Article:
The Only One who Loves Change Is a Wet Baby


The Amazon Basin is the largest rainforest in the world. It’s been shaped by the second longest river in the world, and molded by geologic forces that are still active. While all of the Amazon basin isn’t rainforest, much of it is. Read more at


At one time (about 15 million years ago) the river flowed westward. Then the Andes Mountains rose. About 10 million years ago a combination of tectonic and sea level forces changed the direction of the Amazon from westward to eastward. Today, the river drains almost 7 million square kilometers of South America toward the Atlantic. It carries almost a million cubic meters per second of water into the Atlantic, with millions of tons of suspended sediment. But even this massive system is subject to change.


Delicate relationships within the rainforest are easily disrupted. The actual extent of clear cutting in the rainforests is not known. By some estimates, over half of the Amazon forest area is already gone. But the remaining rainforest is being destroyed, too. The Peruvian government is providing land grants to people who might formerly have been nomadic. Claims that their “selective cutting” represents an ecological compromise can be easily refuted by a little biology. But since there were so few quantitative records in the rainforest a century ago, much of what we know about these changes comes from the oral histories of indigenous peoples.


Mining and drilling are also potent dangers. In Lima, two of the three ivers that feed the city are too polluted to use for irrigation. The Amazon and Napo are protected by government regulations, because the people use them for drinking and washing, but the government has few representatives there. Even eco-tourism can be part of the problem. So as you observe, tread carefully and with respect.


Changing the Rules=Changing the World

Today, the rainforest is changing again. It’s been clearcut and drained, invaded by exotics and by humans with their industries. By now, you’ll understand that just allowing new light into the understory changes all the rules. So does removal of trees, cutting roadways and canals (erosion) and even creating noise from generators.


The effects of climate change are even seen in the dark, humid heat of the rainforest. Average river levels have changed. Clear cutting has changed the water balance of the entire region, including drought. Insects and other invertebrates have changed their range. (As exothermic animals, they react more quickly to such changes.)  Crop yields have changed, too. Some plants (like North America's poison ivy) have stronger toxins.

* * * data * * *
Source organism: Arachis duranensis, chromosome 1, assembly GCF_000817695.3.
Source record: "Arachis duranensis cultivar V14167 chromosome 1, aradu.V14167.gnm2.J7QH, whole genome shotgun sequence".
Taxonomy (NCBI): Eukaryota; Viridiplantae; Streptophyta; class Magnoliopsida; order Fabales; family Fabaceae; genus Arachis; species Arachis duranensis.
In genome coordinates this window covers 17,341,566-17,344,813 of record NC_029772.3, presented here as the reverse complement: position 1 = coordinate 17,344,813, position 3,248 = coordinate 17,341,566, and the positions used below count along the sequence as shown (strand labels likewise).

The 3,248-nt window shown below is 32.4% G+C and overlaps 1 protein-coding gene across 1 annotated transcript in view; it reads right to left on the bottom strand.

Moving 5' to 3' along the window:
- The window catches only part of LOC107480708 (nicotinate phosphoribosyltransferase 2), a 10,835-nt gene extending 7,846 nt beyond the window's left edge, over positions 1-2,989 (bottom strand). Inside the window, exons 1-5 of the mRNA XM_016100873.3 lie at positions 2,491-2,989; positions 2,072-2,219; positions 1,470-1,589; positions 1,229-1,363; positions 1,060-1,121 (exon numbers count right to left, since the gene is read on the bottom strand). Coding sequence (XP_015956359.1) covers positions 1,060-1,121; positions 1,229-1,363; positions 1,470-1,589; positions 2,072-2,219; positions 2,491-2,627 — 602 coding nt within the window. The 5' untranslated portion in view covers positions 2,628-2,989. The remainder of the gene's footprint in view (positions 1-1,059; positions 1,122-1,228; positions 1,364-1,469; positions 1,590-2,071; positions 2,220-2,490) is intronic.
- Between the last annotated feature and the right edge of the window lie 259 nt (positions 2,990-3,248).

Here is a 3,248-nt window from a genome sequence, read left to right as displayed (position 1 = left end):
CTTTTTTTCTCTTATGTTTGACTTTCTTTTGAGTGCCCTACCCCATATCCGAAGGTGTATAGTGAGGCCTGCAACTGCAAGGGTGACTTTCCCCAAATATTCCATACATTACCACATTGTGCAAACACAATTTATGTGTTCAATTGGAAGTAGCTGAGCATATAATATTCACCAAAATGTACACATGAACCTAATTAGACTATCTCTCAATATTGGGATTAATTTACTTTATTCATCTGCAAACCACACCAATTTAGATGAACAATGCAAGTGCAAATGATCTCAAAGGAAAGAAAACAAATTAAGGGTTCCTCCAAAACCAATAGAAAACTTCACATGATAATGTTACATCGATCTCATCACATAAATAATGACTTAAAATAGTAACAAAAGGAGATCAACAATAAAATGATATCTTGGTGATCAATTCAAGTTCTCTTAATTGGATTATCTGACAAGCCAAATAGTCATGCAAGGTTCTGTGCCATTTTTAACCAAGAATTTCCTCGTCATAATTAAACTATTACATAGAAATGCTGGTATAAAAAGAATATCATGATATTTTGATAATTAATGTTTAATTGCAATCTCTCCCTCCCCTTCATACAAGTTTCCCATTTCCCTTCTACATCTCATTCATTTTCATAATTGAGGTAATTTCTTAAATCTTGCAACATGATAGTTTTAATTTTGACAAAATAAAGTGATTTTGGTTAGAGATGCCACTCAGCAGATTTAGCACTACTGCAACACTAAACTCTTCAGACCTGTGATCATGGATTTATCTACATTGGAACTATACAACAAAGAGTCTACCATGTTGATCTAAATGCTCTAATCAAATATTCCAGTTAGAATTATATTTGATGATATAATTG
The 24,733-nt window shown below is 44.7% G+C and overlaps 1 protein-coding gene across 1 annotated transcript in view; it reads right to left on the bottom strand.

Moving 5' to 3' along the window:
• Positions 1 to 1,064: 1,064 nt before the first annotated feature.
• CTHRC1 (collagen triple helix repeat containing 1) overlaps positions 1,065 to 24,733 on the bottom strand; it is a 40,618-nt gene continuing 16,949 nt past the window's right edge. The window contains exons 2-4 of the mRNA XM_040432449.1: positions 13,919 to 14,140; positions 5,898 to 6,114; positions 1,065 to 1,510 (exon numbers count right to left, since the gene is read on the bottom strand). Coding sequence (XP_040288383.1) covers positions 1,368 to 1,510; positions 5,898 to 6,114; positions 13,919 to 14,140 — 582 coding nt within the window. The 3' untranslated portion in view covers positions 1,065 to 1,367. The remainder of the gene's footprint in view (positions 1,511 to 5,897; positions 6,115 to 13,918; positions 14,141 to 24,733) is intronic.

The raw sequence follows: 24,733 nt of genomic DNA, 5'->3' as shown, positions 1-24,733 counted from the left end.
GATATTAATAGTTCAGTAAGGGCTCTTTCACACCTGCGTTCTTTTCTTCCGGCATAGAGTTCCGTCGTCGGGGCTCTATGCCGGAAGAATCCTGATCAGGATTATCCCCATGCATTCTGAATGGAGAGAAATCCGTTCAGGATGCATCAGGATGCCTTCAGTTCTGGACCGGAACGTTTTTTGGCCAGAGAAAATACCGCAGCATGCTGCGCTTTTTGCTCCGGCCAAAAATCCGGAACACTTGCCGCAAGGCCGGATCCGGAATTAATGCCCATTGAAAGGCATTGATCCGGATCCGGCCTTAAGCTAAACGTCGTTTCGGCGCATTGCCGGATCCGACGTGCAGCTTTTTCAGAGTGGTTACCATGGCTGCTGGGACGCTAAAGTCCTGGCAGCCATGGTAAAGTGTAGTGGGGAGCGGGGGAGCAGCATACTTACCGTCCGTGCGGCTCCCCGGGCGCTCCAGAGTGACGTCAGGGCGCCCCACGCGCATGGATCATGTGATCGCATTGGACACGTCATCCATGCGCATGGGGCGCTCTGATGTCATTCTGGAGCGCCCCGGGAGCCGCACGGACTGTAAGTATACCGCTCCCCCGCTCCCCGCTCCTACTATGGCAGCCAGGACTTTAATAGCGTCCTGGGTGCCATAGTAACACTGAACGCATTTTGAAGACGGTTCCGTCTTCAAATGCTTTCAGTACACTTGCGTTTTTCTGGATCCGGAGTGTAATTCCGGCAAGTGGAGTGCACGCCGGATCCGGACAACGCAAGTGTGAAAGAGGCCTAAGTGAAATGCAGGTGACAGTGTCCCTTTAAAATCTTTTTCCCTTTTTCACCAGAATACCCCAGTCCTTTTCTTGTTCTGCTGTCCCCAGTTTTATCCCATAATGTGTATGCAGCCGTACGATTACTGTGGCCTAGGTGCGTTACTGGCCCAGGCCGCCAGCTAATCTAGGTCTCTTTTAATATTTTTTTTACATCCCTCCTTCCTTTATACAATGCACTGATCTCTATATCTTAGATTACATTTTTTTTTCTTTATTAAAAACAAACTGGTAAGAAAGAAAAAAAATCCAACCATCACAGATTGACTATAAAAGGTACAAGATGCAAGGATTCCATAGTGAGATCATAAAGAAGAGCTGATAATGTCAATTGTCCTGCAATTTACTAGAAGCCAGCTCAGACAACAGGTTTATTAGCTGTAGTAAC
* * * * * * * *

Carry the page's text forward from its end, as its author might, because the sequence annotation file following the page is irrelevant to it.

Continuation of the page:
In May of 2007, the director of NASA made headlines with a highly controversial interview on NPR. He suggested that although global warming was an incontrovertible fact, it might be inappropriate to try to change the process. Immediately almost every other climate scientist in the world cried “Foul!”


It’s certainly clear that the world is warming; at least an average of 3o Celsius in the first half of the 21st Century seems unavoidable. It’s also clear that this process is causing changes all over the world:

ž    Higher ocean water levels

ž    Droughts in agricultural areas

ž    Stronger tropical storms

ž    Increased range of disease-producing insects

ž    Changes in rainforests


But hasn’t this happened before in Earth’s history? Certainly! The sea levels have been as much as 2 m higher in this era alone. About 100,000 years ago climate change caused a decimation of our human-like ancestors; we have evidence that their population “bottlenecked” to perhaps 7,000. There have been major extinctions in every era. But that doesn’t mean that our current human society can live as we do now with these challenges. As you tour Peru, watch carefully for signs of changes wrought by humans and by the climate they influence. In the next few weeks, you’ll be asked to observe and journal a number of observations in the rainforest.


Preparing for Your Trip